A GUEST POSTING by CHARITY CHIC
K.C Rules OK
I find it hard to believe that in the long and eclectic list of ICAs that no-one has offered up one by the great King Creosote.
From a traditional Scottish country dance band background East Neuk of Fife resident Kenny Anderson has had a prolific career recording under the nom de plume King Creosote.
He started the now legendary Fence label in 1998 initially to release his own music burnt onto CDRs (anyone remember them?)
This led to the Fence Movement where he was joined by and released music from the likes of The Beta Band and James Yorkston.
For more information and a terrific read can I recommend Vic Galloway‘s book the brilliantly titled Songs in the Key of Fife – The Intertwining stories of The Beta Band, King Creosote, KT Tunstall,James Yorkston and the Fence Collective.
All of this was sadly before he first crossed my radar. It would be approximately 10 years later before I began to pick up his releases and looked to acquire stuff from his back catalogue. If anyone has stuff from his early Fence years, a follow up ICA would be very welcome.
After that rather lengthy preamble, let’s get to the music selections.
Something to Believe In – from the album From Scotland with Love on Domino, 2014
KC (as I will use from now on in) was commissioned to write the music to accompany the documentary of the same name directed by Virginia Heath which was commissioned as part of the cultural festival accompanying the 2014 Glasgow Commonwealth Games. It quickly became his best selling album to date and on a number of occasions it has been played live in its entirety. I saw it performed in a very eerie Royal Concert Hall on 12th March a couple of days before lockdown in 2020.
Sometime to Believe In is the opening track full of hope and optimism. I posted it on the day of the 2014 Scottish Referendum.
Not One Bit Ashamed – from KC Rules OK on Names/679 , 2006
I think that this may well have been the first of his records that I bought (cheaply from Fopp). Again the opening track and again another statement of intent.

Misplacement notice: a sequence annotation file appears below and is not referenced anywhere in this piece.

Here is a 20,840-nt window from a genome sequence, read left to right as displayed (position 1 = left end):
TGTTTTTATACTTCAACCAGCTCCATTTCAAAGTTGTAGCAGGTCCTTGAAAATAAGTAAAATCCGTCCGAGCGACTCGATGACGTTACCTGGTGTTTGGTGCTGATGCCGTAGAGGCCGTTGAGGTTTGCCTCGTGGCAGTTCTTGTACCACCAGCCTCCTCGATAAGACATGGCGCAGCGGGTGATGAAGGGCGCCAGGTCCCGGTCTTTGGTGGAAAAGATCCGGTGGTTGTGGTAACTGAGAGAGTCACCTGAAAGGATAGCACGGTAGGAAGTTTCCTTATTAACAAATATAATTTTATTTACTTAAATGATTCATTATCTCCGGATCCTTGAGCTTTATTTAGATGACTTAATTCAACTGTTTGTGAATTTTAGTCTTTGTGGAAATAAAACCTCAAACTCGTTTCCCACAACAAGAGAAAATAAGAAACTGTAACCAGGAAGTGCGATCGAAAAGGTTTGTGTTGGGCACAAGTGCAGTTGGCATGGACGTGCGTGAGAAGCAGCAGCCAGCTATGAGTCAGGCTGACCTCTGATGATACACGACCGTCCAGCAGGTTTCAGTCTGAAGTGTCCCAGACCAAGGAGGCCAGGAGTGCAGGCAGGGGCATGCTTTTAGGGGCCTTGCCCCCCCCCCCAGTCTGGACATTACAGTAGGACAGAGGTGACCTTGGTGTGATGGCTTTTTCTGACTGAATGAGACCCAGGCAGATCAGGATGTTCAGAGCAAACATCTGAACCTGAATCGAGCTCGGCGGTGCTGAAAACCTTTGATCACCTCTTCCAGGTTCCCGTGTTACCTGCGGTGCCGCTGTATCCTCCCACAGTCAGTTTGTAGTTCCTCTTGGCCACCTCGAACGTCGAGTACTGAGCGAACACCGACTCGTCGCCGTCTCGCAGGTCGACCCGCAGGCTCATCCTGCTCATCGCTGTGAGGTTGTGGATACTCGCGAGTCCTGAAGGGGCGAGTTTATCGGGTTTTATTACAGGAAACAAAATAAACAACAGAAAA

A Month of Firsts – from Rocket D.I.Y on Fence 2005
The only thing I have of his on Fence, albeit it was a charity shop acquisition from Spring 2021. I can’t remember where, and have since started to keep a note of where I buy them. This one was certainly a bit of a find.
There’s None of That – from Bombshell on Names/679 , 2007
My first charity find from the great man from BRICC in Ballantrae.
The Guardian did a track by track review saying of this track
0.25 Back to sweetness now, with a lovely finger-picky guitar line. “You know when hands touch/And there’s that spark of electrical something or other?” I do! What a softie.
0.28 “Well, there’s none of that.” The devil!
Bats in the Attic – from Diamond Mine (EP), Domino 2011
Bats in the Attic was an EP with KC accompanied by electronica musician Jon Hopkins with JH’s field recordings accompanying KC’s songs inspired by the East Neuk of Fife. A Mercury Prize nomination, it was the first I bought when it came out.
You Just Want from Astronaut Meets Appleman , Domino 2016
His first record since From Scotland with Love and as far as I am aware his most recent new release. He is certainly less prolific than he was in his early years. An album I find a bit patchy with this, the opening track, being the pick of the bunch.
Leaf Piece – from From Scotland with Love
I could have chosen anything from the album for its second contribution, as they are all of a very high standard. I went for this one primarily because in contains the lines
For now my tongue is held
And my wheesht is haud
If you know, you know
You’ve No Clue Do You – from Bombshell
“the new single – and what a chug-along monster it is, full of crunchy drums, deft puns, and some nice Cluedo banter “ The Guardian
My Favourite Girl – from KC Rules OK
The second offering from KC Rules OK narrowly pushing out Marguerita Red
A lovely song for his daughter. The Earlies provide musical accompaniment
Nothing Compares to You
The only non album track. Better than Prince‘s original, but is it better than Sinead O’Connor‘s version?
The jury is out